This Sankey diagram for the water system of Segura river in Spain shows “the interchanged fluxes between the hydrological and the economical system”.

This is an output from the EU-funded ASSET (Accounting System for the SEgura river and Transfers) research project and can be found on the FutureWater website. Authored by Sergio Contreras and Johannes Hunink of Future Water (Contreras, S., J.E. Hunink. 2015. Water accounting at the basin scale: water use and supply (2000-2010) in the Segura River Basin using the SEEA framework. FutureWater Report 138).

Flows are for 2010 and measured in cubic hectometres (hm³, 1 hm³ = 1000000 m3 = 1 GL). The left part with the light blue backdrop is the actual hydric sector, while the right side with the light orange backdrop encompasses the technical/economic sector.

Water is extracted from surface waters (agua de superficie), ground water (acuiferos), and – interesting pespective – from soil water (água edáfica). Water from soil (green arrow, 901 hm³) is directly taken up by plants, so consumption is in the agricultural sector only. Agriculture is the largest consuming sector, followed by industry and energy generation, and water provision to households.

Much of the releases of water from industry and energy generation is returned to the water system (1734 hm³).

Additional tidbits of information below the Sankey diagram almost turn this into an infographic.

A nice idea for the use of Sankey diagrams can be found on this web page of the U.S. Army Corps of Engineers (USACE) in the Portland OR area.

The diagram shows the flow of the Rogue river and its tributary streams. The fact that the river flows east to west makes this one of the rare examples of a right-to-left orientated Sankey diagrams.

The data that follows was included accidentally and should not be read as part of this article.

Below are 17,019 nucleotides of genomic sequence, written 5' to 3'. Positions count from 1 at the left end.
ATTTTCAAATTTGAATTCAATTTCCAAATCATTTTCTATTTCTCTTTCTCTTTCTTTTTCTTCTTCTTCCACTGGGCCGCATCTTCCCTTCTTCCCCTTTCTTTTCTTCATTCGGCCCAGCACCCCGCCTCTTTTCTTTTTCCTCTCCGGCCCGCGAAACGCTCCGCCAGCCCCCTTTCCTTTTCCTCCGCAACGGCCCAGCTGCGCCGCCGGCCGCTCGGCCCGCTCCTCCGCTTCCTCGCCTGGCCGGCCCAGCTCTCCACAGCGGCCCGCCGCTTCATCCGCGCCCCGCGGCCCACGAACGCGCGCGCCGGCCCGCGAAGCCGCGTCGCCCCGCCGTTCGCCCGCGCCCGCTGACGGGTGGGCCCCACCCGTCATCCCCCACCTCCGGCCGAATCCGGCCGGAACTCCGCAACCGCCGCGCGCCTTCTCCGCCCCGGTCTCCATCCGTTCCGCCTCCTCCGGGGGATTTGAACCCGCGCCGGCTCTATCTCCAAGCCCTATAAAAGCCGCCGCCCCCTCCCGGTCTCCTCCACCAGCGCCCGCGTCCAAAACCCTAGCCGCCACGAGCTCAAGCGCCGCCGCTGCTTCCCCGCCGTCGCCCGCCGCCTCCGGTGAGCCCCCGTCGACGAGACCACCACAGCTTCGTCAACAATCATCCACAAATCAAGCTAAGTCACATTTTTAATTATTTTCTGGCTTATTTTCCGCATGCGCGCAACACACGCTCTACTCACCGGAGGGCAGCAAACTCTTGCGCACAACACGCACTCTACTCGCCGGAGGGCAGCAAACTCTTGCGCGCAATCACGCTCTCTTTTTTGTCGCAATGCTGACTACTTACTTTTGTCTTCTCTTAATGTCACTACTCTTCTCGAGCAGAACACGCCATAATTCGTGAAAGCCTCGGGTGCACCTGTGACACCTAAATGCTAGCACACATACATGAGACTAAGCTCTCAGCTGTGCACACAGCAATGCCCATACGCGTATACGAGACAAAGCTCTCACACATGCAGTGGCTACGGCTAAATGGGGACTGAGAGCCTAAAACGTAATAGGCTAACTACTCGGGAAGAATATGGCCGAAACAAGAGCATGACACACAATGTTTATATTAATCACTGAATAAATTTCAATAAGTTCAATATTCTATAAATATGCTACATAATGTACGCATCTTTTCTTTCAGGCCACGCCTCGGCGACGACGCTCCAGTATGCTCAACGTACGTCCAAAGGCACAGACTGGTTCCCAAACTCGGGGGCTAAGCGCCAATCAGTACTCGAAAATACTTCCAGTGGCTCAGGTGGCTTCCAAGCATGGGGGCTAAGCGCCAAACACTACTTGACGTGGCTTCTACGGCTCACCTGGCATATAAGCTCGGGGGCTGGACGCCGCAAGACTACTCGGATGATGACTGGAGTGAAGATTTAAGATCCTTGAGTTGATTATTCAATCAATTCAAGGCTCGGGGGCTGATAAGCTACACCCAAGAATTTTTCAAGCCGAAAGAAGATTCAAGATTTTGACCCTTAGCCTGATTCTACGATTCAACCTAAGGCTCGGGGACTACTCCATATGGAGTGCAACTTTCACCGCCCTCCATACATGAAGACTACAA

The water volume is represented by the width of the arrow in each segment. Flows are in cubic feet per second (cfs)? At some points along the river the volume seems to increase much more than the feed contributes (e.g. at Bear Creek influx).

As an additional layer of information the color of the Sankey arrows indicates the trailing 7-day average temperature. Temperature color codes shown below.

From the thesis of architect and designer Gabriel Guerriero comes this beautiful Sankey diagram. Labels show quantitites but I have no information on the unit of measurement.

Gabriel writes:

“[This Sankey diagram] illustrates the measures of capacity and exchange of water in the Sacramento/American river confluence. Sankey diagrams are an essential constructive framework to analyze the breaching processes and estimate the manipulated water flows. The work is supported with calculations derived from California Department of Water Resources measurements as a means to describe where flows become broken, crosswired, appropriated, or out of tolerance. While the Sankey should hold a useful matrix to describe a section of a closed system, the Sacramento/American River measurements describe a broken system of flows in which the input of 100% on the top end results in disrupted quantities of output.”

A similar diagram for the Colorado river catchement can be seen here.

A recent report prepared by Kumar, Subramanyam and Kabir of the Department of Mechanical Engineering at the University of Alberta in Edmonton describes “Development of Energy, Emission and Water Flow Sankey Diagrams for the Province of Alberta Through Modeling”. Canada has been underrepresented with Sankey diargams on this blog, I feel. But the numerous Sankey diagrams on water and energy really compensates for this lag: I counted 12 more or less beautiful Sankey diagrams. Here is an example:

This is for the energy consumption in Alberta. Flows are in PJ (not sure which year they refer to). There are also several Sankey diagrams in this report for the water catchment areas of rivers (pp. 27-34).

Download the full report here (caution 6.5 MB PDF)

From Fei-Ling Tseng’s design blog comes this Sankey diagram. Her post is on some visualizations and infographics done for a project on water economies/ecologies of the Colorado River water system.

The diagram shows the distribution of water from the Colorado river to different lower basin states (Nevada, Arizona, California), “export” to Mexico and a breakdown to irrigation areas within California. The quantities are in acre feet (a.f.). Underlying data is from the Colorado River Accounting and Water Use Report 2009.

Simple, beautiful, conveying the message … and a single white water-drop as catchy design element.